Over the past few years, we have been witness to the development of both the MCU (Marvel Cinematic Universe) and the DC Extended Universe with each line of comics laying out the roster of their own superhero league with films that have progressively introduced each character. Following the same path is the latest release WONDER WOMAN which promises to introduce Diana Prince, the princess of the Amazons AKA Wonder Woman. But will the film leave the audience in awe and wonder or will it be just another setup film to something bigger later is the question.
WONDER WOMAN, unlike Gal Gadot’s portrayal of the character in a brief scene in BATMAN VS SUPERMAN, is much younger and naïve just setting out on a journey that will make her Wonder Woman. The film starts off in present day Paris where Diana Prince working at the Louvre receives a package from Bruce Wayne containing a copy of an image that features her standing with a rag tag bunch of soldiers comprising of Steve Trevor (Chris Pine), Sameer (Said Taghmaoui), Charlie (Ewen Bremner) and The Chief (Eugene Brave Rock) taken around the time of the First World War. From here the film goes hundreds of years back to the time Diana was just a girl being raised on the shielded island of Themyscira. Daughter of Hippolyta, the Queen of the Amazons, Diana displays her eagerness to become an Amazon warrior at an early age; however her mother, despite her aunt Antiope’s persistence, forbids her from training. Ignoring her mother, the queen, Diana begins training with Antiope in secret, until eventually her mother caves in and tells her sister to train Diana the hardest eventually making her the strongest among them. One day, Diana after training and defeating the best of the Amazons, runs off to be alone only to see a plane, something that she has never been seen before, crash into the sea. With no second thoughts, Diana dives into the water to rescue the pilot, Steve Trevor. Though she saves him, she soon realises the German forces who were persuing him cross the barrier that has till now shielded their island, wreaking havoc on the beach. In the ensuing skirmish though the Germans are overpowered, some of Amazons are killed, following this, Steve is taken prisoner and interrogated to learn why and how he has landed here. On hearing of the endless war that rages in the world, Diana makes up her mind to fight Ares, the god of war, and kill him to eventually bring peace to the land. But will she succeed or will she be overpowered is what forms the rest of the film.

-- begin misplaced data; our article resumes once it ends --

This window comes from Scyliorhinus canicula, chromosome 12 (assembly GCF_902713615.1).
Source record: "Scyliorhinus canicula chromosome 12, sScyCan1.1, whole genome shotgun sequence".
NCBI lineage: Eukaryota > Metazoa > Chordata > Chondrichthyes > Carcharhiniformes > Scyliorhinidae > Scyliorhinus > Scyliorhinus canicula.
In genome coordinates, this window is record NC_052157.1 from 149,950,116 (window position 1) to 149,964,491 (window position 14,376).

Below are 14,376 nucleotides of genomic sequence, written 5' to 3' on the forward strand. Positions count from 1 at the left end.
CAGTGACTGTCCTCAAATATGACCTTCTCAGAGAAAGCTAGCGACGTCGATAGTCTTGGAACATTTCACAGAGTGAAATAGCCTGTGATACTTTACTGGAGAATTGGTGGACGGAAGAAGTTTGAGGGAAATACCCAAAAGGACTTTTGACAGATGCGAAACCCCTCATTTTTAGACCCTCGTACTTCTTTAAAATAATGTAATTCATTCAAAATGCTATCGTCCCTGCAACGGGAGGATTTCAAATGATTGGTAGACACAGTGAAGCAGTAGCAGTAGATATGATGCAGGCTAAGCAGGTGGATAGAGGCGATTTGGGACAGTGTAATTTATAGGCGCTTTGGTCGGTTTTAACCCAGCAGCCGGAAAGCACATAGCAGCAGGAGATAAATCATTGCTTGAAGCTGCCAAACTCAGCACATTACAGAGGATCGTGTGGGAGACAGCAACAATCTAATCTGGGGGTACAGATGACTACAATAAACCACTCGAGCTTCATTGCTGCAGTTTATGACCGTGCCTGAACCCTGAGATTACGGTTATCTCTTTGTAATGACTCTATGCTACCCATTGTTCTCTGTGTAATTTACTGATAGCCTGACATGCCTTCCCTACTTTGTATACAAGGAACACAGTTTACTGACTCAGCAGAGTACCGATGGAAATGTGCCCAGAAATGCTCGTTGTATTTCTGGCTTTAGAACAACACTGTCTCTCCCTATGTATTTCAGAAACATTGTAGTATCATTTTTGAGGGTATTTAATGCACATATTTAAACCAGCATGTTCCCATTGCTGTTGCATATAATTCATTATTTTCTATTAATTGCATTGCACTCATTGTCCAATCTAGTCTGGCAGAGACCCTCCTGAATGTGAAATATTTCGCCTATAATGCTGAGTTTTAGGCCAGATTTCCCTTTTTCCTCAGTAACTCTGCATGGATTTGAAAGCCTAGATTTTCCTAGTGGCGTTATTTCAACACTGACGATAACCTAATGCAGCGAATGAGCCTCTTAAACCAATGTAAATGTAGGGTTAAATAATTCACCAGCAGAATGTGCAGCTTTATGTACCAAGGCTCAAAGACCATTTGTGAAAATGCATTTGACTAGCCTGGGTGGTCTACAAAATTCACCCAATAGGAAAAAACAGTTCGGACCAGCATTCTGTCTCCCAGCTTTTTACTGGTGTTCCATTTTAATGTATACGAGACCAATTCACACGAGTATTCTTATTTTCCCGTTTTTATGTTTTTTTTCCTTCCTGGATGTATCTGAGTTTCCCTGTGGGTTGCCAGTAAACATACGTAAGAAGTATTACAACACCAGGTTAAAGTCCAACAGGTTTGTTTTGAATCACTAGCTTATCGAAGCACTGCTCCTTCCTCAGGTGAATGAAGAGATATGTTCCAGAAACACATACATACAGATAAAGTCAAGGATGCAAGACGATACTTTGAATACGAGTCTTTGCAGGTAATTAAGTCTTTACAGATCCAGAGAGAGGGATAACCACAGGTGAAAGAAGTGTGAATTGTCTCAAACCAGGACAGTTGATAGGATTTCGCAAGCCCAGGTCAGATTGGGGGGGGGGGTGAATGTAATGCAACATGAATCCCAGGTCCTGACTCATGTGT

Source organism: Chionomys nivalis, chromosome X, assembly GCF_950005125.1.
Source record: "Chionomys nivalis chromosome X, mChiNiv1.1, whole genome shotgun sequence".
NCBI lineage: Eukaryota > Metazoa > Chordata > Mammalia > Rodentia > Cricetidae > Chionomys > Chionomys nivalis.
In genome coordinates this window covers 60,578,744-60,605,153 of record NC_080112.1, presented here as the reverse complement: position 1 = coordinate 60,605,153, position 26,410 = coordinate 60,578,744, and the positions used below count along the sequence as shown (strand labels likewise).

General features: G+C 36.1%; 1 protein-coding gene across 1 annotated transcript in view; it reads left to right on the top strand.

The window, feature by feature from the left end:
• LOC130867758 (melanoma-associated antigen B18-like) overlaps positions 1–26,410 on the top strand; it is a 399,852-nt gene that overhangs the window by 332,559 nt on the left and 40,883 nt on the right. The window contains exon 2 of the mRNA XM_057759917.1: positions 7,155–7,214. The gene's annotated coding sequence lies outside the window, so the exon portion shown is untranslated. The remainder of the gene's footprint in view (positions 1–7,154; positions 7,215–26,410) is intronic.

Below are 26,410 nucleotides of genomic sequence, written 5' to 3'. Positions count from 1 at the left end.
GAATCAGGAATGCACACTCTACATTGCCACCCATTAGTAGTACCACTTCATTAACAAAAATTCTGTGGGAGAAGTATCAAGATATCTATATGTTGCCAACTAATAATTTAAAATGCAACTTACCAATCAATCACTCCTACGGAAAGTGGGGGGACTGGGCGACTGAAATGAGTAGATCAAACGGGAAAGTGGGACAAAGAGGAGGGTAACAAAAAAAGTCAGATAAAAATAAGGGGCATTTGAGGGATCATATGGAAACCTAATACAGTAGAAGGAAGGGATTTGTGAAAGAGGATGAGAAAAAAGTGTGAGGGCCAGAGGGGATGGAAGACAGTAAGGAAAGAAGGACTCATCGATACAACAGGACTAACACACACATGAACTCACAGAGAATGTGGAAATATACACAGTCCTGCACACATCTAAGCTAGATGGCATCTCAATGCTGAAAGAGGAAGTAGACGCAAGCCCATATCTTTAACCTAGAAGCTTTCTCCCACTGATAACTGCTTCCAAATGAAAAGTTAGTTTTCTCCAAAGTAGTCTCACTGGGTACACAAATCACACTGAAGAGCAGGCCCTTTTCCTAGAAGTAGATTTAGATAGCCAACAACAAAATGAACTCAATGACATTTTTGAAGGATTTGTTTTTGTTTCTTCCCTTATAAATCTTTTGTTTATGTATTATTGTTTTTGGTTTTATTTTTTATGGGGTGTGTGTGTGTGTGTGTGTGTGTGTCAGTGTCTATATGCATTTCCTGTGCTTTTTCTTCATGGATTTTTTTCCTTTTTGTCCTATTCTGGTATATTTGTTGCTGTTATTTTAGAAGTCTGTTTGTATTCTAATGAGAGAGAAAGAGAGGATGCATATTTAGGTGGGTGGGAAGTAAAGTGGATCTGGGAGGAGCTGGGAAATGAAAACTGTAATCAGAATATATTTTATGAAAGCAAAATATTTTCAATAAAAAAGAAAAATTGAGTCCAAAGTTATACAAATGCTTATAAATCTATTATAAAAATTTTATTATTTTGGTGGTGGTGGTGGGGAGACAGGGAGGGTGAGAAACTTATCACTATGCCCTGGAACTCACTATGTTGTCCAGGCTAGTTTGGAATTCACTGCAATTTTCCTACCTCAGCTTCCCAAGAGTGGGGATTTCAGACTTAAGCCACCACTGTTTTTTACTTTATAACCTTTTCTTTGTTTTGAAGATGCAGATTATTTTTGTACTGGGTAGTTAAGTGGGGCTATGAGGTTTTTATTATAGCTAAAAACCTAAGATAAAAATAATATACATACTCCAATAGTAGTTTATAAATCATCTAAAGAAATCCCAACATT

Starting of, WONDER WOMAN is simply put stunning and the casting of Gal Gadot is spot on with the actress more than suiting the part. In fact not many superhero films of today can boast of featuring an origin story that not just details the character’s background but also entertains in the process. However, this film does exactly that while at the same time is a visual spectacle. Director Patty Jenkins does a marvellous job of recreating an era that has long since been relegated to the history books. In fact Jenkins details each aspect of the terrible war while at the same time manages to keep the viewer in his seat with the film proving to be a ride that entertains with well-timed comic relief, good visuals and action sequences that are executed with aplomb. The first half of the film introduces Diana as a child and gradually progresses as she grows into the warrior that she is today. However, post the interval, things slow down, with Diana leaving the sheltered island of Themyscira to kill Ares. Here, the rather dreary death and destruction of the world war era are portrayed very well, but the colour drained war torn landscape severely dampens the viewer’s spirit. But, Jenkins still manages to keep the viewer in his seat.
Coming to the performances in the film, Gal Gadot as Princess Diana/ Wonder Woman is spot on in her portrayal of the part. Her gradual evolution from a naïve islander to the well informed and wiser Diana Prince is effectively portrayed laying the foundation for another film. Chris Pine as Steve Trevor does a convincing job as the American spy who had been behind enemy lines. His act as Steve and his earnest longing to see the end of the war and subsequent sacrifice that eventually brings Diana to her full potential is well captured. Though the film centres on the characters of Diana and Steve, the rest of the cast too performs equally well in their given roles.
Coupled with the good direction and unquestionable performances are the script and editing that have been done precisely adding to the overall visual appeal of the film. The well-choreographed and subsequently executed action sequences will definitely leave you wanting more. Here a point of mention needs to be given to Jenkins who captures precisely the right moments in slow motion thus giving each fight sequence a larger than life feel. The recreation of a lost era and the visuals of war along with the explosions have been well developed in CG.
On the whole, the script, story and film in entirety does full justice to WONDER WOMAN. In fact, the film is certainly a must watch. However, though the content alone of the film is enough for it to perform well at the global box office, within the Indian market, WONDER WOMAN faces an uphill task at the box office given the fact that the Indian arm of Warner Bros have done rather low key promotions for the film, and compounded this with a rather limited release in just one language, English.